NEW YORK (LPC/IFR) - Former Federal Reserve (Fed) Chair Janet Yellen warned on Tuesday that America’s corporate debt binge could end up sparking a deeper recession when the next downturn hits.
Rock-bottom rates and easy lending standards have allowed US companies to pile on record levels of debt, sparking concern from regulators about the risk the credit markets may pose to the U.S. economy.
When asked about asset bubbles and potential fallout when the current US economic expansion cools down, Yellen singled out high corporate debt levels as a worry, according to a recording obtained by LPC/IFR, divisions of Refinitiv.
“I have expressed concerns about leveraged lending,” Yellen said during a keynote discussion that was closed to the press. “I do think non-financial corporations have run up, really, quite a lot of debt.”
The comments were made during a standing-room only panel at the annual Structured Finance Industry Group conference in Las Vegas.
“What I would worry about is if the economy encounters a downturn, we could see a good deal of corporate distress. If corporations are in distress, they fire workers and cut back on investment spending. And I think that’s something that could make the next recession a deeper recession,” said Yellen, who served as Fed Chair from 2014 to 2018.
A record $923.8 billion of U.S. institutional loans was arranged in 2017 followed by $730.4 billion in 2018, according to LPC data.
At the same time corporate buyout leverage, the amount of debt a company has compared to its earnings, rose to 6.6 times last year, up from 6.4 times in 2017, while lender protections weakened in the third quarter to a record low, according to Moody’s Investors Service.
When U.S. regulators, including the Fed, updated existing leveraged lending guidance in 2013, apprehensive at the time of deteriorating lending standards, they warned that leverage that exceeds 6.0 times “raises concerns.”
Yellen also sees potential for trouble in how the market reached its current size – the US leveraged loan market now tops $1 trillion.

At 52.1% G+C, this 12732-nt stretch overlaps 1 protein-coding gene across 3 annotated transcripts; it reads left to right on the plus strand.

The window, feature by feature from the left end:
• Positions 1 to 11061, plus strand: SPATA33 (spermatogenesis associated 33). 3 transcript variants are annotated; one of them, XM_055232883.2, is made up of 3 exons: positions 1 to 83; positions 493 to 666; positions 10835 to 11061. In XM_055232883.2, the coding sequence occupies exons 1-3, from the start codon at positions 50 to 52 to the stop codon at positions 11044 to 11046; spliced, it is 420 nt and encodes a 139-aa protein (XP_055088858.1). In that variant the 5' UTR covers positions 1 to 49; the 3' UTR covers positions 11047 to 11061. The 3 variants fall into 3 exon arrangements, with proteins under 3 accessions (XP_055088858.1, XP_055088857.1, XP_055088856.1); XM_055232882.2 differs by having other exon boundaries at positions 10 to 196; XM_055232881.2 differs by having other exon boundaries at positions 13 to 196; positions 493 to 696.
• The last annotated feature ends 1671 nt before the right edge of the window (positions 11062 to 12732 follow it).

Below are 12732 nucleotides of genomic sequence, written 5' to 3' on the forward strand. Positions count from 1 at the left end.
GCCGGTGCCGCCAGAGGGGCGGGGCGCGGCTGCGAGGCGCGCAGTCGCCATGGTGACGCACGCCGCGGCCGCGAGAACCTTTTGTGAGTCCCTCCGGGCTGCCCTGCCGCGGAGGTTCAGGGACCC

“I have concerns about the deterioration in lending standards that we have seen,” Yellen said. “A large share of it is covenant-lite and some of the explicit ways in which covenants have weakened are a concern to me.”
Covenants are included into credit agreements as protection for lenders and consist of financial limits and conditions.
A spokesperson from the Brookings Institution, where Janet Yellen is a Distinguished Fellow in Residence with the Economics Studies Program, did not return email communications by press time.
While loan defaults remain low – Fitch reported a 1.75 percent rate at the end of 2018 – if loan defaults were to increase in a downturn, that could weigh on Collateralized Loan Obligations (CLO), the largest buyer of U.S. leveraged loans. Issuance in the $585 billion U.S. CLO market, which large US corporations rely on for financing, hit a record $128.1 billion in 2018.
Moody’s is forecasting first-lien loan recoveries to be just 61 percent in the next default cycle, down from the historical average of 77 percent. Second-lien loans may recover just 14 percent.
But Yellen also underscored that unlike the proliferation of toxic mortgage Collateralized Debt Obligations (CDOs) in the run-up to the financial crisis, there is currently less leverage in the system. Potential fallout from future write-downs also would appear to mostly reside outside of the banking system, and thus, have less far-reaching consequences than in the past.
“The holders are not by and large leveraged entities,” Yellen said.
While US households were at the epicenter of the global financial crisis a decade ago, after easy mortgage lending standards allowed many borrowers to use their homes as automated teller machines, homeowners, this time around, are not keeping Yellen up at night.
“I am not worried about households with respect to leverage and debt,” she said. “Households are in good shape.”
Yellen also elaborated on an interview published earlier this week that quoted her challenging President Donald Trump’s grasp on macro-economic policy.
“I doubt that he would even be able to say that the Fed’s goals are maximum employment and price stability, which are the goals that Congress have assigned to the Fed,” Yellen said in an interview with Marketplace.
When asked during the keynote about her response, Yellen said the question was unexpected and that she had answered it honestly.
During the approximately 50 minute discussion, Yellen also stressed that the Fed has done a good job of maintaining its independence over the past decade and staying out of politics.
“I don’t think there has been a lot of pressure. But I am more worried about it now with President Trump’s criticisms of the Fed,” she said.
Current Fed Chair Jerome Powell has said that independence and non-political decision-making is the Congressional mandate. The tradition in recent decades had been that Presidents do not comment on the Fed, Yellen said.
“No comment was the stance of President Clinton, President Bush, President Obama,” she said. “That was the way things were during my time.”
Reporting by Joy Wiltermuth and Kristen Haunss.; Editing by Michelle Sierra and Lynn Adler